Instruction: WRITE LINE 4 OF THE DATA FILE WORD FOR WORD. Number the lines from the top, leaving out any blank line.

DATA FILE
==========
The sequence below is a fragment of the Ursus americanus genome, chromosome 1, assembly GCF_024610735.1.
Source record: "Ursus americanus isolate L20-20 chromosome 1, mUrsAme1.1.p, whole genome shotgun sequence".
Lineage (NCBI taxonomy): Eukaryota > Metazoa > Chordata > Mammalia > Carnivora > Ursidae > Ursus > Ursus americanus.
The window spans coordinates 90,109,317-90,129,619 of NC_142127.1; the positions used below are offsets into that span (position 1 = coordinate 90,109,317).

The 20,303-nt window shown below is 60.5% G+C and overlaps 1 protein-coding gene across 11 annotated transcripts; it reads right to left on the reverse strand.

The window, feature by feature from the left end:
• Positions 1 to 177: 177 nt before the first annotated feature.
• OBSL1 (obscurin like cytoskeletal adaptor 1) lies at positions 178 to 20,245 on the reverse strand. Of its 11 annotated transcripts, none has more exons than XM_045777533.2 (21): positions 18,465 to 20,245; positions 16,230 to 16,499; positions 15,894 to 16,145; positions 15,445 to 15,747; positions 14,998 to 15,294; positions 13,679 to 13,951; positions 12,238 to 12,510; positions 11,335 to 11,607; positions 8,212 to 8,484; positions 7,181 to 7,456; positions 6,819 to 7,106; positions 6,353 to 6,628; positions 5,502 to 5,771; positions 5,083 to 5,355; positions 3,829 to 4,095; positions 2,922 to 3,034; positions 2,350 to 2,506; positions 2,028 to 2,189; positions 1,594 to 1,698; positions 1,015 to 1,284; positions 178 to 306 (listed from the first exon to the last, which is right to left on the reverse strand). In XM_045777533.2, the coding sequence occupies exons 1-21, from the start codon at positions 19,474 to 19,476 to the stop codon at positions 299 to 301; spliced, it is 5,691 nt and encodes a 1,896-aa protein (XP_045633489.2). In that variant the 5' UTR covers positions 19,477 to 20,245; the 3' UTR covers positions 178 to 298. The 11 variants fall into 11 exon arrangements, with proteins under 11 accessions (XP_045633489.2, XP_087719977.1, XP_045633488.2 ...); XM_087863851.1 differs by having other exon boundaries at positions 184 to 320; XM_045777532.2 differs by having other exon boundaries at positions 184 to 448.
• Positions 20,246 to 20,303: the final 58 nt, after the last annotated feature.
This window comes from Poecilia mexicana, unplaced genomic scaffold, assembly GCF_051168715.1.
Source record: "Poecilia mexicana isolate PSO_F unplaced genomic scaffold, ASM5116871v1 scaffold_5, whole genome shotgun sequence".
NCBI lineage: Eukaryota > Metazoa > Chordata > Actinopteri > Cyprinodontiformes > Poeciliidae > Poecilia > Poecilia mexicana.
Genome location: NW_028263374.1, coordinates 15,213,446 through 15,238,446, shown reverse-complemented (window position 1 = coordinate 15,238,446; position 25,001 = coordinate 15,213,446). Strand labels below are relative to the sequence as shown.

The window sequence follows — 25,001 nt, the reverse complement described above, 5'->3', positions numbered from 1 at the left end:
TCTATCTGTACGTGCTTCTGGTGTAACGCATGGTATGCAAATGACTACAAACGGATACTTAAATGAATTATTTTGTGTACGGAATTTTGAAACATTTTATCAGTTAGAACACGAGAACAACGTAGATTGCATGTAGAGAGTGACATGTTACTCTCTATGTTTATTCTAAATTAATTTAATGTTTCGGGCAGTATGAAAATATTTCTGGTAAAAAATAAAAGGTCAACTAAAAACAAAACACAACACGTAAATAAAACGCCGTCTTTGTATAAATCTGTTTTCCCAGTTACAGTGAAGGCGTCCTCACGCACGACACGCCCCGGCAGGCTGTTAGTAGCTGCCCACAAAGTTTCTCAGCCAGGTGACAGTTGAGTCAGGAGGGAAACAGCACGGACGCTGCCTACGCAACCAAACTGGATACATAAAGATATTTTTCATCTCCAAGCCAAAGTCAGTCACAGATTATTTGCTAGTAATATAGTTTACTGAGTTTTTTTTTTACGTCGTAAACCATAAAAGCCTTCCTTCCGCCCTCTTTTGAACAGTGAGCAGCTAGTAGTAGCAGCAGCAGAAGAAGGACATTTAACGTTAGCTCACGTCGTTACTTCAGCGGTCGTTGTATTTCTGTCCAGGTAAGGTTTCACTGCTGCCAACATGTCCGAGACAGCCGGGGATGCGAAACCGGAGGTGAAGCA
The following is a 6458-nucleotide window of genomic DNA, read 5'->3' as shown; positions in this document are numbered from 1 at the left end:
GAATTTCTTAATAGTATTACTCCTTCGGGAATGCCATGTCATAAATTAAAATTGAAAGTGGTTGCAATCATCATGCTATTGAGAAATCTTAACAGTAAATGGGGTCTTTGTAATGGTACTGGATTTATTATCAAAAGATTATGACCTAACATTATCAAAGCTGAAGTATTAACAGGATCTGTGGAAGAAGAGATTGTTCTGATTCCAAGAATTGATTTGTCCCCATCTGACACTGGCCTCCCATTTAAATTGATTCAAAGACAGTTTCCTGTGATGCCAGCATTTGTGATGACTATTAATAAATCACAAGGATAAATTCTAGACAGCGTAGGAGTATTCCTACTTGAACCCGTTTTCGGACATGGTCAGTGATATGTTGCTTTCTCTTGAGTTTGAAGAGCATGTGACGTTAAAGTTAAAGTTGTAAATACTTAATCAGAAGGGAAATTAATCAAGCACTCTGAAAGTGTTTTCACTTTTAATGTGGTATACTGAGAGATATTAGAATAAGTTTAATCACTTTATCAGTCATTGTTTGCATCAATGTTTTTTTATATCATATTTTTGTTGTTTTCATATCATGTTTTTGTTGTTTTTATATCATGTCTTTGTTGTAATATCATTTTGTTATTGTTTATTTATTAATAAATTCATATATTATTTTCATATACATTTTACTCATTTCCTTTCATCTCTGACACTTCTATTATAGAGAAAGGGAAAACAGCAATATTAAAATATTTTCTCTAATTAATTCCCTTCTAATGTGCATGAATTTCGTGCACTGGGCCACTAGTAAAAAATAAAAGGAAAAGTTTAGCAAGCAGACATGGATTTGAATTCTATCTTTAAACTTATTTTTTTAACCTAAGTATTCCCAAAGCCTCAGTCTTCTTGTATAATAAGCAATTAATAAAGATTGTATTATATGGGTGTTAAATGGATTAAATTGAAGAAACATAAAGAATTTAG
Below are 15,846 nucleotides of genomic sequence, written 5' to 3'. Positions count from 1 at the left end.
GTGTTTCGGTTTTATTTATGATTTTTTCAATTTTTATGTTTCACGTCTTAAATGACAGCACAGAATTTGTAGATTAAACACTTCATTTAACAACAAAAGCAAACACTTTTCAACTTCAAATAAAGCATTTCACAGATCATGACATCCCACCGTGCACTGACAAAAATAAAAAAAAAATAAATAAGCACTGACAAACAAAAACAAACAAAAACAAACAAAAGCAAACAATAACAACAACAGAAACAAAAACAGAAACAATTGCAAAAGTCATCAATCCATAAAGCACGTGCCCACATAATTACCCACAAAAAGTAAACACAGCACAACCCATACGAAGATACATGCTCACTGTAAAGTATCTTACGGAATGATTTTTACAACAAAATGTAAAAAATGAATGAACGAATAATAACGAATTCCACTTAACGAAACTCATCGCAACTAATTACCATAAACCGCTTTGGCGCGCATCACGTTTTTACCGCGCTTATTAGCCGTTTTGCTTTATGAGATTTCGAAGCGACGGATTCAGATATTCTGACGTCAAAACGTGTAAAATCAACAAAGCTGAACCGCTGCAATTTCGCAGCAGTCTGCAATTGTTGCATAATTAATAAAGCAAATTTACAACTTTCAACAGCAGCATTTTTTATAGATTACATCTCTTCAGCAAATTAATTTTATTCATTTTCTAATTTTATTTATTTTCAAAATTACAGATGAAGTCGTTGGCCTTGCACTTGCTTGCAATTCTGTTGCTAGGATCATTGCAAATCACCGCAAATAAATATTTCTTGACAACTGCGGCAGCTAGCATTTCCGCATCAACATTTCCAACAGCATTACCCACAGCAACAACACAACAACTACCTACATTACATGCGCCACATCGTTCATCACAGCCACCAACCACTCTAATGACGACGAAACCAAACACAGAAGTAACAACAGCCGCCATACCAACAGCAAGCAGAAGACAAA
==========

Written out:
The window spans coordinates 90,109,317-90,129,619 of NC_142127.1; the positions used below are offsets into that span (position 1 = coordinate 90,109,317).